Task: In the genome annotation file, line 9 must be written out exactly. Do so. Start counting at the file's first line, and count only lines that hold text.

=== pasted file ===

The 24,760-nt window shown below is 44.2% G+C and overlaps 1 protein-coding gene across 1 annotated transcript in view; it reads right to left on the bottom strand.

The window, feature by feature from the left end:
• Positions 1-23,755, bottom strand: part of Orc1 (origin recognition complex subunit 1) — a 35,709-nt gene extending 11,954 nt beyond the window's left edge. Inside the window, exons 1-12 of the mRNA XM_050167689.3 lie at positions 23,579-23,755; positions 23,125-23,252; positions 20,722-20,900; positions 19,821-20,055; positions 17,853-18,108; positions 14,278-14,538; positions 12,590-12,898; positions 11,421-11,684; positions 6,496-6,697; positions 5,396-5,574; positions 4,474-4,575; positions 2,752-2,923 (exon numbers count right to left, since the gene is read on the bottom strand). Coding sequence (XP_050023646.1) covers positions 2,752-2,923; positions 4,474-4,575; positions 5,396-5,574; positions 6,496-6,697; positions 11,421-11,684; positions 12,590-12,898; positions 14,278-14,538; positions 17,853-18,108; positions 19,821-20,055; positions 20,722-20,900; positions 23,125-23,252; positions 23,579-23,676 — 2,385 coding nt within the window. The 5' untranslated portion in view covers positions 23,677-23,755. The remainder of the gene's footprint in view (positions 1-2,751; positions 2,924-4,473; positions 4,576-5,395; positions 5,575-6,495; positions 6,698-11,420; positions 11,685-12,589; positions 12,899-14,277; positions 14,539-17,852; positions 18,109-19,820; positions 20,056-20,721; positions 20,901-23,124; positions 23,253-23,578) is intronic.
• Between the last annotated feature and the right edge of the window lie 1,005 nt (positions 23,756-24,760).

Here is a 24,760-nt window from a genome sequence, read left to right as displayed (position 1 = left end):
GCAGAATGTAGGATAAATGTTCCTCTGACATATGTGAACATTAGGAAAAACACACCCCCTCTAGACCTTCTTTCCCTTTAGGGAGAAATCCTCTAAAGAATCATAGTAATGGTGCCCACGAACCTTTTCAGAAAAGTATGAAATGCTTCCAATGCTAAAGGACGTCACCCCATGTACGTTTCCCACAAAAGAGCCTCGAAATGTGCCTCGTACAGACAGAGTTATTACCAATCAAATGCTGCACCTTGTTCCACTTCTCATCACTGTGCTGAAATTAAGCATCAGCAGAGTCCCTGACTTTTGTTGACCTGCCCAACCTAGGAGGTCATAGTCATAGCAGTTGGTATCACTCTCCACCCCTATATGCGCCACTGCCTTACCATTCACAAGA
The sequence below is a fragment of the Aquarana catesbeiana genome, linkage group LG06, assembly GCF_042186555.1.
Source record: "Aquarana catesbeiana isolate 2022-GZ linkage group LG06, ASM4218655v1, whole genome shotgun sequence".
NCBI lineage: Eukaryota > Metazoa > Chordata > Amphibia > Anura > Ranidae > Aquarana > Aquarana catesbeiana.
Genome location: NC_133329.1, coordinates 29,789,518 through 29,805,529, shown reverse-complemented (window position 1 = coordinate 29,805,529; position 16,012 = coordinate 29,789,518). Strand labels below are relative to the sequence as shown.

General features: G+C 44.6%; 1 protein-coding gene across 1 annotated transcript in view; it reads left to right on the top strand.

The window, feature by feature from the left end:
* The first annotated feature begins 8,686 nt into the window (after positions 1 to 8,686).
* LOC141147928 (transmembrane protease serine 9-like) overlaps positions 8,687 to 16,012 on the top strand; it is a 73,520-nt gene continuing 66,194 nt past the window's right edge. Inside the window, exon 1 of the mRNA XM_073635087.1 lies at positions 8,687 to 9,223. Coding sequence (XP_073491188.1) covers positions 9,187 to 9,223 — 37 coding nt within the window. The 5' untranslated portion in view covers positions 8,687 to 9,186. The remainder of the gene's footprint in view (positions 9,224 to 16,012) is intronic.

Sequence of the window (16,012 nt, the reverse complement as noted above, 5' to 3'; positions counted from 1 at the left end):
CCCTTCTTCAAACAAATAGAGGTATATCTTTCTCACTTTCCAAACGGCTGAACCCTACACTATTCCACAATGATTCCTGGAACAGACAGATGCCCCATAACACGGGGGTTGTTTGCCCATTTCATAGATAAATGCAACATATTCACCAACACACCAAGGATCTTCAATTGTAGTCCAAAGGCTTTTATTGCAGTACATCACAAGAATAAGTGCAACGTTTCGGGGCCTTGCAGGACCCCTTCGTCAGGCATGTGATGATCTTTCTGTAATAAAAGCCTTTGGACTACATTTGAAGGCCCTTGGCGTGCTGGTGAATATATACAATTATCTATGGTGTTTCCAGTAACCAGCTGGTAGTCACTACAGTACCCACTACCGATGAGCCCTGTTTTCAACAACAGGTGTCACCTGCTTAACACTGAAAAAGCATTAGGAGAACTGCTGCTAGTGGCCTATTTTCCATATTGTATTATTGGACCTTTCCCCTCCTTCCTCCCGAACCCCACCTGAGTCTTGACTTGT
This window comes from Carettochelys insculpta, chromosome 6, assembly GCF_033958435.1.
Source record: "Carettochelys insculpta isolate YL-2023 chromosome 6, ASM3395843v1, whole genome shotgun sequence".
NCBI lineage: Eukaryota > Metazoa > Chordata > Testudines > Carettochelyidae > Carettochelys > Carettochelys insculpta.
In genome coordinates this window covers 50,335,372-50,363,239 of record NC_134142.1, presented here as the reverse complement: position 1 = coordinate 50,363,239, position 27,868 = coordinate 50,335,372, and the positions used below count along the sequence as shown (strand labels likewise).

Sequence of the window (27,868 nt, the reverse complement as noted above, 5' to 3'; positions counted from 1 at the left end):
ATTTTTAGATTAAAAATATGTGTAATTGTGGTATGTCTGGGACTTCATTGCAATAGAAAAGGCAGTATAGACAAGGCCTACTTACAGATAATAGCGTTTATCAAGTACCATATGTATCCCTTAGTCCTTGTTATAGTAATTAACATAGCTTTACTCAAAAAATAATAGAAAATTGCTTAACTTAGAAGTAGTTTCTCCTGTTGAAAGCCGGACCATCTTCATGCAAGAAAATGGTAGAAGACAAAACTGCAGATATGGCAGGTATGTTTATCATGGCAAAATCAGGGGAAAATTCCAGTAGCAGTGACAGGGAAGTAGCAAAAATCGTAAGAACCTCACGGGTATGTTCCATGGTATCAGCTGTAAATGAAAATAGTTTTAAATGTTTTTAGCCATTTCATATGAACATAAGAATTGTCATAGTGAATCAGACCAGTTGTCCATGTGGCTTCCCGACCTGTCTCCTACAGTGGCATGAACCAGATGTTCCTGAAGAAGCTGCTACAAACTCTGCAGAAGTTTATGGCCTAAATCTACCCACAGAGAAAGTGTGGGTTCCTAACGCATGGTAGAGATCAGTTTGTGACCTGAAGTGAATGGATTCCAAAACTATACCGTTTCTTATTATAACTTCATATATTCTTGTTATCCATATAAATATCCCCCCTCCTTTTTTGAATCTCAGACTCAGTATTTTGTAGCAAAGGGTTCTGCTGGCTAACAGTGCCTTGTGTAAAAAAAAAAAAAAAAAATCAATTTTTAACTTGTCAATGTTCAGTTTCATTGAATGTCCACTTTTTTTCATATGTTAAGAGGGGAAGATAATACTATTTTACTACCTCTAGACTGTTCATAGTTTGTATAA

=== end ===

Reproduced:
NCBI lineage: Eukaryota > Metazoa > Chordata > Amphibia > Anura > Ranidae > Aquarana > Aquarana catesbeiana.